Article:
By Eric Glazer, Esq.

Published January 11, 2016 

            Each and every year, without fail, the Department of Business and Professional Regulation is deluged with arbitration petitions filed against associations, alleging that the association failed to properly conduct its elections.  Knowing some basic law can go a long way toward finding your association’s election under a legal attack.  Here are some of the more commonly litigated issues:

1.      Placing the wrong number of people on the Board of Directors: (Condominium Associations Only)  Often times the governing documents do not provide for an exact number of Directors for your Board.  Instead, the bylaws allow for a range of directors like no less than three and no more than nine.  Florida arbitration cases have held that where the documents provide for a range of directors, the statute automatically sets the number at five.

2.      Staggered Terms:  (Condominiums Only)  There has been lots of confusion over the years regarding staggered terms.  To make a long story short, staggered terms are now allowed, if they are provided for in your governing documents and the term is not in excess of two years.

3.        Candidate Information Sheets: (Condominiums Only)  In a condo election, each candidate is allowed to provide the association with:  a copy of an information sheet which may describe the candidate's background, education, and qualifications as well as other factors deemed relevant by the candidate. The information contained therein shall not exceed one side of the sheet which shall be no larger than 8 1/2 inches by 11 inches. Any candidate desiring the association to mail or personally deliver copies of an information sheet to the eligible voters must furnish the information sheet to the association not less than 35 days before the election. If two or more candidates consent in writing, the association may consolidate into a single side of a page the candidate information sheets submitted by those candidates. The failure of an association to mail, transmit or personally deliver a copy of a timely delivered information sheet of each eligible candidate to the eligible voters shall require the association to mail, transmit, or deliver an amended second notice, which shall explain the need for the amended notice and include the information within the time required by this rule. If an amended second notice cannot be timely mailed, transmitted or delivered, the association must re-notice and reschedule the election. If the election has already been conducted, the association shall conduct a new election. No association shall edit, alter, or otherwise modify the content of the information sheet. The original copy provided by the candidate shall become part of the official records of the association. 

Note that the law allows the candidate information sheet to include “factors deemed relevant by the candidate.”  That means that the information sheet may be critical of the current administration.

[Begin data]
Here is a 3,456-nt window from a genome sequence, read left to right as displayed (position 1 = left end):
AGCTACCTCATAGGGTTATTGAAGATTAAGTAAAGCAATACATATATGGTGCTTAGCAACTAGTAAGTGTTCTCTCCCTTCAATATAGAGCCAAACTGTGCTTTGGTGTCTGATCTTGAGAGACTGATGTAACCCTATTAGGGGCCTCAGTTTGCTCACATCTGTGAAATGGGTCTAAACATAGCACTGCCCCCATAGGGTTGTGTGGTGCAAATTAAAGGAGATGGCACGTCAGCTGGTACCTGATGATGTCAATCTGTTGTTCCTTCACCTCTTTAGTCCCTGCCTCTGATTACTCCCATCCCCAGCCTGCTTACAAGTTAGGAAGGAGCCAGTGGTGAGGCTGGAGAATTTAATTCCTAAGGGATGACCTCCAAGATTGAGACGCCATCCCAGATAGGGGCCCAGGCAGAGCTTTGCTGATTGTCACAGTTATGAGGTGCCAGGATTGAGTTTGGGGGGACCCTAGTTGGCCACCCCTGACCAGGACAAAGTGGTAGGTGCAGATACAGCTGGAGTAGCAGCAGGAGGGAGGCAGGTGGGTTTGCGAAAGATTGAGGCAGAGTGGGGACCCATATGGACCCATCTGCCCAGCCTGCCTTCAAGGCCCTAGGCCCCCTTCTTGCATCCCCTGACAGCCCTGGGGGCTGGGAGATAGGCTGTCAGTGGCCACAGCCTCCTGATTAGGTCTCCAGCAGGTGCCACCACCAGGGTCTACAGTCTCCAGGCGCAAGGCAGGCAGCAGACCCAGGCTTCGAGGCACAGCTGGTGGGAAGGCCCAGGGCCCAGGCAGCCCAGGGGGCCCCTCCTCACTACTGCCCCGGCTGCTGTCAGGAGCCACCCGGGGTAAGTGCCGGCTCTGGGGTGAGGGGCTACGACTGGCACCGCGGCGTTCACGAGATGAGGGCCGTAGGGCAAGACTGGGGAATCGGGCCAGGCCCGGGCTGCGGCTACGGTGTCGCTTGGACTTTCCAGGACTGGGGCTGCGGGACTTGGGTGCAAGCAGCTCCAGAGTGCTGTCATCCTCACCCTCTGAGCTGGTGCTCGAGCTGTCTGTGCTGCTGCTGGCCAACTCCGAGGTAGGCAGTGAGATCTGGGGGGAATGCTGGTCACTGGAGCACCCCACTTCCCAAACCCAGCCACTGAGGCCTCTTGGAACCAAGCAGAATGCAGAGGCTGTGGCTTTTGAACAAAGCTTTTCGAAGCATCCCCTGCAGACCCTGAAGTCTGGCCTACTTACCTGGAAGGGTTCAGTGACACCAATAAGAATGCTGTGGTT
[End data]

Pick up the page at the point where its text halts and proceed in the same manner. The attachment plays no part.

4.      Quorum: In a condominium, it is irrelevant if there is a quorum at the annual meeting.  As long as 20% of the eligible voters participate in the election, the election counts.  In an HOA – a quorum is needed to have an annual meeting.  However, as we learned from a recent arbitration case this firm won, if an HOA asks owners to submit their names for candidacy in advance of the annual meeting, no election and no quorum is needed if there are less persons who submit their names than there are open positions.

    When Can the Last Vote Be Cast? In a condominium, an owner can cast a vote up until the first envelope is opened.  The association must also have ballots and envelopes on hand.

You will note that I haven’t said much about HOA election procedure.  I’ll leave it up to Jan to tell you why.

I wish all of you a smooth and easy annual meeting this year.  Hope these tips help.

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About HOA & Condo Blog

Eric Glazer Eric Glazer graduated from the University of Miami School of Law in 1992 after receiving a B.A. from NYU. He has practiced community association law for more than 2

decades and is the owner of Glazer and Associates, P.A. a seven attorney law firm with offices in Fort Lauderdale and Orlando and satellite offices in Naples, Fort Myers and Tampa.


Since 2009, Eric has been the host of Condo Craze and HOAs, a weekly one hour radio show that airs at noon each Sunday on 850 WFTL.


See: www.condocrazeandhoas.com.


He is the first attorney in the State of Florida that designed a course that certifies condominium residents as eligible to serve on a condominium Board of Directors and has now certified more than 10,000 Floridians all across the state. He is certified as a Circuit Court Mediator by The Florida Supreme Court and has mediated dozens of disputes between associations and unit owners. Eric also devotes significant time to advancing legislation in the best interest of Florida community association members.

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